According to John has a well developed concept of time. In previous columns we saw how incidents in the life of Jesus are framed by Jewish feasts that provide the context for their interpretation. We also noted the way in which “the third day” and “the hour”, with special attention to “the hour that now is”, are used theologically. Besides, while Jesus and his disciples are beings of the day, Judas (13: 30) and Nicodemus (3: 2; 7: 50; 19: 39) are creatures of the night. The revelation of Jesus in glory as the Savior of the World takes place at high noon, when the sun is at its zenith (4: 6: 19: 14). (On this point this gospel disagrees with the apocalyptic expectations that envision the eschatological moment at midnight; the Lord will come when least expected, like a thief in the night. In the synoptic gospels Jesus died at three o’clock in the afternoon, the ninth hour [Mk. 15: 34], rather than at high noon.)

It is no coincidence that the third healing narrated in According to John also makes a specific reference to time. Even though Jesus is not in the presence of the child about to die, at the moment when Jesus, being in Cana of Galilee, says to the officer, “Your son will live”, in that very moment the child in Capernaum ceased having a fever. This took place on the seventh hour, the one with the perfect number (4: 52). The significance of this is that the words of Jesus to the imperial official had their fulfillment “now”. That is, the absent Jesus also brings healing to the Gentiles “now”. It is during the day when the Son is among women and men “now”, that eternal life, or its opposite, is received by human beings. It is “now” that the Sabbath is having its most complete realization.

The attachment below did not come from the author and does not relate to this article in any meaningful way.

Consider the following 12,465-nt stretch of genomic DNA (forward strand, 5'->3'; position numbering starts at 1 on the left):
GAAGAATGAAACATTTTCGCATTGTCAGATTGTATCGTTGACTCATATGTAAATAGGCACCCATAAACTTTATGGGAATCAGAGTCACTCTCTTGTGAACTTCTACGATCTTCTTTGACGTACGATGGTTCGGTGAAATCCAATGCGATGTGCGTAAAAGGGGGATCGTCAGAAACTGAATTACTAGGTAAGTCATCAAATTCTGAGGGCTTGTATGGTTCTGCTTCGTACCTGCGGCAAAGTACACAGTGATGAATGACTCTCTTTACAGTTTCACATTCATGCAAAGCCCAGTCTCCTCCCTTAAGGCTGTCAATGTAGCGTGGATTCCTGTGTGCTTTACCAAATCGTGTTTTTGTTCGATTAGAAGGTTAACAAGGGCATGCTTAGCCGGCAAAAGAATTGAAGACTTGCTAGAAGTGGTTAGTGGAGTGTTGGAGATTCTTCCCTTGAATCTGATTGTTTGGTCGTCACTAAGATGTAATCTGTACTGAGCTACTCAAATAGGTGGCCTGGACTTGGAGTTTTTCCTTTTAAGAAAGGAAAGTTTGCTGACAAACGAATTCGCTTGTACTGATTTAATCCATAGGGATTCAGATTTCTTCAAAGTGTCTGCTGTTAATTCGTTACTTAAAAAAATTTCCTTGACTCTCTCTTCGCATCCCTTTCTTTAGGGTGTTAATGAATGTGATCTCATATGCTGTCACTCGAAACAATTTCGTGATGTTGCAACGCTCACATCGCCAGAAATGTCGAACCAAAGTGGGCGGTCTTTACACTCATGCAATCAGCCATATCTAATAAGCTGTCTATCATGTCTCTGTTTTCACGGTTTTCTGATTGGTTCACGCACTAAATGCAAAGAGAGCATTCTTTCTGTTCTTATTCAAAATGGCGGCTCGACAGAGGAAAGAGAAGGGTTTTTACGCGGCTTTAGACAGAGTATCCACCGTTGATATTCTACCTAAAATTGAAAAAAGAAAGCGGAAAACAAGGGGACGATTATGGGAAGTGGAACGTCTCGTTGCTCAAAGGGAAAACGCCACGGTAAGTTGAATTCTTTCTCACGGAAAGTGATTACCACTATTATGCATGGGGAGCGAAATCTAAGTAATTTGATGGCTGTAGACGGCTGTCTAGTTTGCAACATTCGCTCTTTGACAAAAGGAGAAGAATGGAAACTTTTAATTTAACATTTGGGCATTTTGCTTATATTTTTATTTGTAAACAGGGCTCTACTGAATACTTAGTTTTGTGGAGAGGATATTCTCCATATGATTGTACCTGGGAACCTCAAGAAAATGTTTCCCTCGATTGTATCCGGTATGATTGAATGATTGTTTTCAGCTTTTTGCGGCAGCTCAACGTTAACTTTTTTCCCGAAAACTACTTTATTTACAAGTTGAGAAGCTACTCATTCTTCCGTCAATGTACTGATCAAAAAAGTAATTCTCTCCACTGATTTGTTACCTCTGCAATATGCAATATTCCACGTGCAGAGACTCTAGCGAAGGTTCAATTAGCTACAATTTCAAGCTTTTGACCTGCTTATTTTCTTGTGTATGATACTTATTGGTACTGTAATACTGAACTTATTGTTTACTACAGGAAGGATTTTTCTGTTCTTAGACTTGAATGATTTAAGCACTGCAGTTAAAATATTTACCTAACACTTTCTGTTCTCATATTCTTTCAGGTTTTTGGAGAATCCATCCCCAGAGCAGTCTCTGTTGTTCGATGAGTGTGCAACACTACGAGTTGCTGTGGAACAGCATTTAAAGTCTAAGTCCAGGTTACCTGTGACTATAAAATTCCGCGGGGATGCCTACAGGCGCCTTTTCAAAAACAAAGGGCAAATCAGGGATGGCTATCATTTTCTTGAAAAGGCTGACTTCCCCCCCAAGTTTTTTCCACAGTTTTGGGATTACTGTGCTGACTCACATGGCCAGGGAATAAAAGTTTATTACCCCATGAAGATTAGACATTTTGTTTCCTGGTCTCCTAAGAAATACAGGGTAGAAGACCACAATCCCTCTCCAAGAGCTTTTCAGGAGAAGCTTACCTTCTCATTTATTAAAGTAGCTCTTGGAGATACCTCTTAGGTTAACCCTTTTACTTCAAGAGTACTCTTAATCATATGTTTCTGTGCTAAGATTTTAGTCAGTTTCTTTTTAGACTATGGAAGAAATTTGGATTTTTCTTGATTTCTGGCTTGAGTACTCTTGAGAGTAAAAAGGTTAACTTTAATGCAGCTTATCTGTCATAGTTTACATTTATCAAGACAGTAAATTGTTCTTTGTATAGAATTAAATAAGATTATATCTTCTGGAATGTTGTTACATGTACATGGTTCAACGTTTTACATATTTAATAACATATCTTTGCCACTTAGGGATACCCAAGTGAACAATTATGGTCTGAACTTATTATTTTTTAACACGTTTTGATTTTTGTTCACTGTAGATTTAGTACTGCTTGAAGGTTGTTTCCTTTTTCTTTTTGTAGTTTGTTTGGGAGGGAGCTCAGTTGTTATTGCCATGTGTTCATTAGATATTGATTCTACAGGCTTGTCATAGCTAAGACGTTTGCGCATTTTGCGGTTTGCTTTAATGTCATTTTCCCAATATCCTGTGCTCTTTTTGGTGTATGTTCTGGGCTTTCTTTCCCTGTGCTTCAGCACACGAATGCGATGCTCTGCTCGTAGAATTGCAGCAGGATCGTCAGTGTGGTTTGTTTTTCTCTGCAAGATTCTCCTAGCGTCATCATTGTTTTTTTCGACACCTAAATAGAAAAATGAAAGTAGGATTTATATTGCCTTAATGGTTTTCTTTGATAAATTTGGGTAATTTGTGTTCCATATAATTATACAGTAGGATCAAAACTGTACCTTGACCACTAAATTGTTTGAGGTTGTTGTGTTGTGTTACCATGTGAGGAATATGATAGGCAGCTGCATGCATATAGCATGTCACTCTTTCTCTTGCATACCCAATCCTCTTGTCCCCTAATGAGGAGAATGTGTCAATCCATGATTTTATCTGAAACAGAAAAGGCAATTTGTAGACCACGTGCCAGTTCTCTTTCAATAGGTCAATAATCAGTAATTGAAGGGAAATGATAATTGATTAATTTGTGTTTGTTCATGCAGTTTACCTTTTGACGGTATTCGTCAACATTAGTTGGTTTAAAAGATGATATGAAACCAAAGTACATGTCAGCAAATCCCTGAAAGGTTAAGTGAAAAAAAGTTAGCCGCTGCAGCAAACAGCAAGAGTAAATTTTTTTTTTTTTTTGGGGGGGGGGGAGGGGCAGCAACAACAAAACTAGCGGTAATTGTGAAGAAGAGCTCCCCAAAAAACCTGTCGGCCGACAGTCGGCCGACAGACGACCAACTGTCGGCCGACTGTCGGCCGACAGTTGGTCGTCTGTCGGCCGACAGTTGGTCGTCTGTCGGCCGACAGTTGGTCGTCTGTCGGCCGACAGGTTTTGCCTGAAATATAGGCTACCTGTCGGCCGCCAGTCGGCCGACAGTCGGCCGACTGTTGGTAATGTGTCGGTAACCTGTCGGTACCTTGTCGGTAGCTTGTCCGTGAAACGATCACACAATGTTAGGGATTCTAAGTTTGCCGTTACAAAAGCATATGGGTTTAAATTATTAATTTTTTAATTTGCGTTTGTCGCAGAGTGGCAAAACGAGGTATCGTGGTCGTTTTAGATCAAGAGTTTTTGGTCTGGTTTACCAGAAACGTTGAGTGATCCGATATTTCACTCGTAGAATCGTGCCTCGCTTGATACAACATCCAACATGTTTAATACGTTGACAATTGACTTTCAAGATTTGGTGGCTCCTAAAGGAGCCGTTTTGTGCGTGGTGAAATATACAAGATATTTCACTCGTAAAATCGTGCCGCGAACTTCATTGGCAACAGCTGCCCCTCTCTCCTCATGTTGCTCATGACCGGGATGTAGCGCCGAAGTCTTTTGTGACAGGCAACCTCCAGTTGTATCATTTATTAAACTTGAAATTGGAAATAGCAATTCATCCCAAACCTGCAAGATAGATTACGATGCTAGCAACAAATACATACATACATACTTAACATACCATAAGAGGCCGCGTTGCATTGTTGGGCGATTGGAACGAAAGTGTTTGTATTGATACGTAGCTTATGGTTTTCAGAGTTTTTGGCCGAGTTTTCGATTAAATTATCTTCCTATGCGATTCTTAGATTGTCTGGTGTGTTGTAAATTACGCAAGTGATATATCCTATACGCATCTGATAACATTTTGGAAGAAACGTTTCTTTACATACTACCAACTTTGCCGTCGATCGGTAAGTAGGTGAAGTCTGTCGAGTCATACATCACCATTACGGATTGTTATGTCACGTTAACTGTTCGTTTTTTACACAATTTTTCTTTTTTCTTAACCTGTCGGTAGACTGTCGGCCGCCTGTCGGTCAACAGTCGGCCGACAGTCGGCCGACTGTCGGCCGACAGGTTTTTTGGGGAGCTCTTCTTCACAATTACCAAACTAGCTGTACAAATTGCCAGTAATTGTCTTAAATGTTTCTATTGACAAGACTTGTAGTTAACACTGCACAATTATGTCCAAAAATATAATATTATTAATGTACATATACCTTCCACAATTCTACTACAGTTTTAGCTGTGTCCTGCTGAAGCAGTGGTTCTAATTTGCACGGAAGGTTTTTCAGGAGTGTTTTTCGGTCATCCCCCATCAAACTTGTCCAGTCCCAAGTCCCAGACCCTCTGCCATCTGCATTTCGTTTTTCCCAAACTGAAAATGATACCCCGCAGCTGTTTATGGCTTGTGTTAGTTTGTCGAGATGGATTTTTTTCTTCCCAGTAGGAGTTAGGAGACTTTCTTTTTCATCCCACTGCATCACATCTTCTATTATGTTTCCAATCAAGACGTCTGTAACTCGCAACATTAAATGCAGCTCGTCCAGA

Some among the Jews and among the early Christians conceived life with God temporally as an eternal Sabbath. According to John distinguishes itself by emphasizing that God works “until now”, “while it is day”. “Now” is when Christians who possess eternal life (3: 15, 16, 36; 5: 24; 6: 40, 47, 54: 20: 31) must do even greater works than those done by the Son (14: 12). That which the Son does, Christians must also do. As the Father and the Son, they work on Sabbath. In other words, they live in a perennial Sabbath. They enjoy the Sabbath rest while doing the works of God every day of their lives. The Glorified Christ established the eschatological Sabbath, and they “now” delight in it.


This is a companion discussion topic for the original entry at http://spectrummagazine.org/node/4659